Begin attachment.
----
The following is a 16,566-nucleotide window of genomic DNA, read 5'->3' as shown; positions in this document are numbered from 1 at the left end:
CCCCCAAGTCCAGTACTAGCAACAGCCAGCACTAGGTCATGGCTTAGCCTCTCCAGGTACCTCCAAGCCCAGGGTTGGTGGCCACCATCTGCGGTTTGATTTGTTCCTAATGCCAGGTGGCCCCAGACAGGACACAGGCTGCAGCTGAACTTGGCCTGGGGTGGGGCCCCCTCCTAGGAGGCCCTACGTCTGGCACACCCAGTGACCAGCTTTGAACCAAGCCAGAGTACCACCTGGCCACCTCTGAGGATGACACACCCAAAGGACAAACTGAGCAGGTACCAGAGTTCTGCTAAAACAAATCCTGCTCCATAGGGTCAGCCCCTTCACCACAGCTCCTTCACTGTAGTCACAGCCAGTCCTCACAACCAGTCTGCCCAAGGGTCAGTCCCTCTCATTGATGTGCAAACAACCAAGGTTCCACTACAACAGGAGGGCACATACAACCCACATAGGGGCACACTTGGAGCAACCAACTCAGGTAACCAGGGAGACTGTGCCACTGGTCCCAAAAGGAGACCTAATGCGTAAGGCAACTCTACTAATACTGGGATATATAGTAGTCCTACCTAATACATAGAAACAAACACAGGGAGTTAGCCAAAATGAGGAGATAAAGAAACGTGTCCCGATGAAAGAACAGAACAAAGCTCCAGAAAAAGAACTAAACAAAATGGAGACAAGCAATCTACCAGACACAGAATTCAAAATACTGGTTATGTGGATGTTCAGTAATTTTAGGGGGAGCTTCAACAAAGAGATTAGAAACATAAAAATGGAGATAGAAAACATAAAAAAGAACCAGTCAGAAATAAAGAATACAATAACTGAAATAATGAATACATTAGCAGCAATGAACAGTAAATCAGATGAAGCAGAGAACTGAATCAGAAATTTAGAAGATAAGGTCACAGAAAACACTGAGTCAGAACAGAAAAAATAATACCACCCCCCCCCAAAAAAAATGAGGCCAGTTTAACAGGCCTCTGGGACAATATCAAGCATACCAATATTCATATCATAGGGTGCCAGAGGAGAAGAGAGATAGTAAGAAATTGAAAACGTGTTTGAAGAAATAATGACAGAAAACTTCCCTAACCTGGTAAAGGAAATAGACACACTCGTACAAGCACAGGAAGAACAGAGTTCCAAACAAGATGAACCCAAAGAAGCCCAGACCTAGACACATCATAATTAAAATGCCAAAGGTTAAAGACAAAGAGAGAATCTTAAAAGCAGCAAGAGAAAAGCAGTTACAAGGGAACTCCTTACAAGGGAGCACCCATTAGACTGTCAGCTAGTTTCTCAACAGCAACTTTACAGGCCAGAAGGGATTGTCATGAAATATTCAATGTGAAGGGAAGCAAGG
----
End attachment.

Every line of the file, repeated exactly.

The following is a 16,566-nucleotide window of genomic DNA, read 5'->3' as shown; positions in this document are numbered from 1 at the left end:
CCCCCAAGTCCAGTACTAGCAACAGCCAGCACTAGGTCATGGCTTAGCCTCTCCAGGTACCTCCAAGCCCAGGGTTGGTGGCCACCATCTGCGGTTTGATTTGTTCCTAATGCCAGGTGGCCCCAGACAGGACACAGGCTGCAGCTGAACTTGGCCTGGGGTGGGGCCCCCTCCTAGGAGGCCCTACGTCTGGCACACCCAGTGACCAGCTTTGAACCAAGCCAGAGTACCACCTGGCCACCTCTGAGGATGACACACCCAAAGGACAAACTGAGCAGGTACCAGAGTTCTGCTAAAACAAATCCTGCTCCATAGGGTCAGCCCCTTCACCACAGCTCCTTCACTGTAGTCACAGCCAGTCCTCACAACCAGTCTGCCCAAGGGTCAGTCCCTCTCATTGATGTGCAAACAACCAAGGTTCCACTACAACAGGAGGGCACATACAACCCACATAGGGGCACACTTGGAGCAACCAACTCAGGTAACCAGGGAGACTGTGCCACTGGTCCCAAAAGGAGACCTAATGCGTAAGGCAACTCTACTAATACTGGGATATATAGTAGTCCTACCTAATACATAGAAACAAACACAGGGAGTTAGCCAAAATGAGGAGATAAAGAAACGTGTCCCGATGAAAGAACAGAACAAAGCTCCAGAAAAAGAACTAAACAAAATGGAGACAAGCAATCTACCAGACACAGAATTCAAAATACTGGTTATGTGGATGTTCAGTAATTTTAGGGGGAGCTTCAACAAAGAGATTAGAAACATAAAAATGGAGATAGAAAACATAAAAAAGAACCAGTCAGAAATAAAGAATACAATAACTGAAATAATGAATACATTAGCAGCAATGAACAGTAAATCAGATGAAGCAGAGAACTGAATCAGAAATTTAGAAGATAAGGTCACAGAAAACACTGAGTCAGAACAGAAAAAATAATACCACCCCCCCCCAAAAAAAATGAGGCCAGTTTAACAGGCCTCTGGGACAATATCAAGCATACCAATATTCATATCATAGGGTGCCAGAGGAGAAGAGAGATAGTAAGAAATTGAAAACGTGTTTGAAGAAATAATGACAGAAAACTTCCCTAACCTGGTAAAGGAAATAGACACACTCGTACAAGCACAGGAAGAACAGAGTTCCAAACAAGATGAACCCAAAGAAGCCCAGACCTAGACACATCATAATTAAAATGCCAAAGGTTAAAGACAAAGAGAGAATCTTAAAAGCAGCAAGAGAAAAGCAGTTACAAGGGAACTCCTTACAAGGGAGCACCCATTAGACTGTCAGCTAGTTTCTCAACAGCAACTTTACAGGCCAGAAGGGATTGTCATGAAATATTCAATGTGAAGGGAAGCAAGG